Rain leaves Hawai‘i drought-free for the first time since 2015

Thanks to recent plentiful rainfall, Hawai‘i is completely drought-free for the first time in more than two years. The latest U.S. Drought Monitor update, issued Thursday by the National Drought Mitigation Center (NDMC) shows not one single place in the islands suffering from drought or even unusually dry conditions — a situation not seen in the Aloha State since December 2015.

The west side of Hawai‘i island was the last stronghold for persistent drought before significant rainstorms over the past few weeks caused drought and abnormally dry conditions to back off.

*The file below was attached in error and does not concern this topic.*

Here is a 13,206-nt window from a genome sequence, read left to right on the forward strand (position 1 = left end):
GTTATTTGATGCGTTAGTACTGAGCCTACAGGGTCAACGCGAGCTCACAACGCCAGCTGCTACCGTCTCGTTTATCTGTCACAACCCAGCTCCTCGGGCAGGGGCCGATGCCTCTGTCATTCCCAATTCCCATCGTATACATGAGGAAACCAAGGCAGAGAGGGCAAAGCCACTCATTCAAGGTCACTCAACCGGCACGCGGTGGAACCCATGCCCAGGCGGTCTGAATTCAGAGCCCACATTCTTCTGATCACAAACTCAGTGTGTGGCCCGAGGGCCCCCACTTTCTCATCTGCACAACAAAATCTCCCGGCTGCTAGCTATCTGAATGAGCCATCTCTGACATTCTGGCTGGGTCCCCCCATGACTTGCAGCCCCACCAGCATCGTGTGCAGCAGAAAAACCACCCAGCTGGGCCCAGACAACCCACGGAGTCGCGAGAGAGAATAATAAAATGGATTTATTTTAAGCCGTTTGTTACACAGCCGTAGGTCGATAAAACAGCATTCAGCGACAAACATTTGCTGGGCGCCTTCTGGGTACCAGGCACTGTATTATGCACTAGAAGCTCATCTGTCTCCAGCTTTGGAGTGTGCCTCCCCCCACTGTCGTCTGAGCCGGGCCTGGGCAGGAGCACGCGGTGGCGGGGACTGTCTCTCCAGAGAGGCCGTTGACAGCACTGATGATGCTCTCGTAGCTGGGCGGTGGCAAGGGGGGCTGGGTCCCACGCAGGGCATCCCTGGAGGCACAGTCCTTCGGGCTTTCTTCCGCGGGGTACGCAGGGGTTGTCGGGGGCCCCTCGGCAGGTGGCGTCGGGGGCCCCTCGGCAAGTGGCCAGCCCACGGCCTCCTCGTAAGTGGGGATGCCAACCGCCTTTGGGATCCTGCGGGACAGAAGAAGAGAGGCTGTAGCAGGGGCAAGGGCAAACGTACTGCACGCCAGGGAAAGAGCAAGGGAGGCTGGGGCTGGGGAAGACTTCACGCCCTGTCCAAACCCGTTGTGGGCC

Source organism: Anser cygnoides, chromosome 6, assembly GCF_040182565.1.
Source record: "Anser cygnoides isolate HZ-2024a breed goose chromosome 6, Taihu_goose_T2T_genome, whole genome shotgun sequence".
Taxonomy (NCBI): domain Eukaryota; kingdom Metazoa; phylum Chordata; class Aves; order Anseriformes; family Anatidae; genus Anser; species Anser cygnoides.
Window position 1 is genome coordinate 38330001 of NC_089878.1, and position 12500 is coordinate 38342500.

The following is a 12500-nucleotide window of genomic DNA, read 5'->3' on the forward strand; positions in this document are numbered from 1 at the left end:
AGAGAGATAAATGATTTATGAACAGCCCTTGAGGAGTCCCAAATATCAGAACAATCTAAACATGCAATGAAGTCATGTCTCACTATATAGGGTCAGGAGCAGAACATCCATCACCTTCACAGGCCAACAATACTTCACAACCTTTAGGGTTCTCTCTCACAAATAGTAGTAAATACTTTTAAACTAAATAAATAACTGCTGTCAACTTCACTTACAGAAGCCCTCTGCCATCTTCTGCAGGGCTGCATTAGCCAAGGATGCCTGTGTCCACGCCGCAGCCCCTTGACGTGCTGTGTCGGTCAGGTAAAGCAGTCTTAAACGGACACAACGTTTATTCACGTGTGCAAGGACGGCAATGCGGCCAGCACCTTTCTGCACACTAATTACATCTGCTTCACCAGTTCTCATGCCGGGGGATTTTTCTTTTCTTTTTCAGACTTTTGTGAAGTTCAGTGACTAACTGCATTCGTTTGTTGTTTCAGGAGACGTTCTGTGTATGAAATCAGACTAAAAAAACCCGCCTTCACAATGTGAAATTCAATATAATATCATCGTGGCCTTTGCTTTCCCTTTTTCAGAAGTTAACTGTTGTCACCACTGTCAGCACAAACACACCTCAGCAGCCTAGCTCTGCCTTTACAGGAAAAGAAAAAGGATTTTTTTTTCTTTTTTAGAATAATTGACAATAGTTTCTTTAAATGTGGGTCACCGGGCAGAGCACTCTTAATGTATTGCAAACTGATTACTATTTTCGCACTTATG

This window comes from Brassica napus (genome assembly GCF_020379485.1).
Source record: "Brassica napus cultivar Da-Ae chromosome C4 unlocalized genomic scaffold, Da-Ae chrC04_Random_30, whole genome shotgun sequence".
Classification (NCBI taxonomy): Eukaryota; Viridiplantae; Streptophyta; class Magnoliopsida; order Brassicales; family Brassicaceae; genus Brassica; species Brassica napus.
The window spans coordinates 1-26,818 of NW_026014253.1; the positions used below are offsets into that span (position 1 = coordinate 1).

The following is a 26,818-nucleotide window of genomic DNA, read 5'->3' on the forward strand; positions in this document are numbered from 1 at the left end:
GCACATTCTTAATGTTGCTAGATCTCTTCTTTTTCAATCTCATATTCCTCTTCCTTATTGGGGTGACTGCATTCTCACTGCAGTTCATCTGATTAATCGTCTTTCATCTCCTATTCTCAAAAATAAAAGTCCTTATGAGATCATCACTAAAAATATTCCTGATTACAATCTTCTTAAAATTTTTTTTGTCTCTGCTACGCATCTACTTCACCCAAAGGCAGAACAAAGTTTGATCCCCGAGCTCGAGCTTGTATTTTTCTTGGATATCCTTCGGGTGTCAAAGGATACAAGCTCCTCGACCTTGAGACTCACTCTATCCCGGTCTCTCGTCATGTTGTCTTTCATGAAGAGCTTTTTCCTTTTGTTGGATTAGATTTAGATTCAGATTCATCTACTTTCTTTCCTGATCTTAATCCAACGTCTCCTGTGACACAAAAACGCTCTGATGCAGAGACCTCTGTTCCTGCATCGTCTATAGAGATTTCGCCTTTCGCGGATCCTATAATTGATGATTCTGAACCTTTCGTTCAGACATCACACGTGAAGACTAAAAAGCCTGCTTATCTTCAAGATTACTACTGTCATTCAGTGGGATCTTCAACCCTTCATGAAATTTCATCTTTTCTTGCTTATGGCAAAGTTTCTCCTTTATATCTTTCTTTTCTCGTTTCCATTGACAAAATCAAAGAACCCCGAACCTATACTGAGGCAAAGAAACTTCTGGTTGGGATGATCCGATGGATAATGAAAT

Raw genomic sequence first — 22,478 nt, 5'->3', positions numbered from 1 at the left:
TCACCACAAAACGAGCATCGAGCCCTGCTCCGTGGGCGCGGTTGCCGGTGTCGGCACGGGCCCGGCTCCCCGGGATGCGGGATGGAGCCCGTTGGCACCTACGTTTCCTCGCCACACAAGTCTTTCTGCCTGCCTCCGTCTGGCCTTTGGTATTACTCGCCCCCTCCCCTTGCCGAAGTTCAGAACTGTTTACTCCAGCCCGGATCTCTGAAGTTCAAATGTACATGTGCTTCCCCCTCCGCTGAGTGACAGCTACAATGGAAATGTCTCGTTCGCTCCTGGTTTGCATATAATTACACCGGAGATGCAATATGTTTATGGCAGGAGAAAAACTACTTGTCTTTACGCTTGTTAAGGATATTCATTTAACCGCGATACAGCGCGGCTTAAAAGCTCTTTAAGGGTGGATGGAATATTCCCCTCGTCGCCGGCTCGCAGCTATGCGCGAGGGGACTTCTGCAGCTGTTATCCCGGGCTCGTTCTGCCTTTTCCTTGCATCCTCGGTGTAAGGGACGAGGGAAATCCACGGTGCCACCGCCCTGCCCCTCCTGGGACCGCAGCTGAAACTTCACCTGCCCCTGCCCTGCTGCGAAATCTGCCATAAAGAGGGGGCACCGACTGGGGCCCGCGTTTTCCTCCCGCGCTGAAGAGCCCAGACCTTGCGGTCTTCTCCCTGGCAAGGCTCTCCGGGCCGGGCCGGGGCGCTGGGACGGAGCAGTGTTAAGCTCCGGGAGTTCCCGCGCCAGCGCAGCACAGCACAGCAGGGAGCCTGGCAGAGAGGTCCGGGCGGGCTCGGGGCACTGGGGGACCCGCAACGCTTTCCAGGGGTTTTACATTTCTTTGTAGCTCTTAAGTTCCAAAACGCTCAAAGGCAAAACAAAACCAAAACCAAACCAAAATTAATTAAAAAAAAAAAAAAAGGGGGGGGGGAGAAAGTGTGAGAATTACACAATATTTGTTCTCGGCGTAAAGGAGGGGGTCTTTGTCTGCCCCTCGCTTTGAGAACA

Daily maximum rainfall records were set in Honolulu and Kahului on 19 February 2018 and in Kahului on 15 February. Elsewhere a flash flood in Maui’s Waihe‘e Valley on 18 February caused significant damage to homes and property. Overall, groundwater levels have risen, and stream flows are mostly above normal, according to the U.S. Geological Service (USGS).

“It’s a wetter-than-normal season, but it’s not over yet,” said Pao-Shin Chu, Hawai‘i state climatologist and professor of Atmospheric Sciences.

Read more about it in the Honolulu Star-Advertiser (subscription required).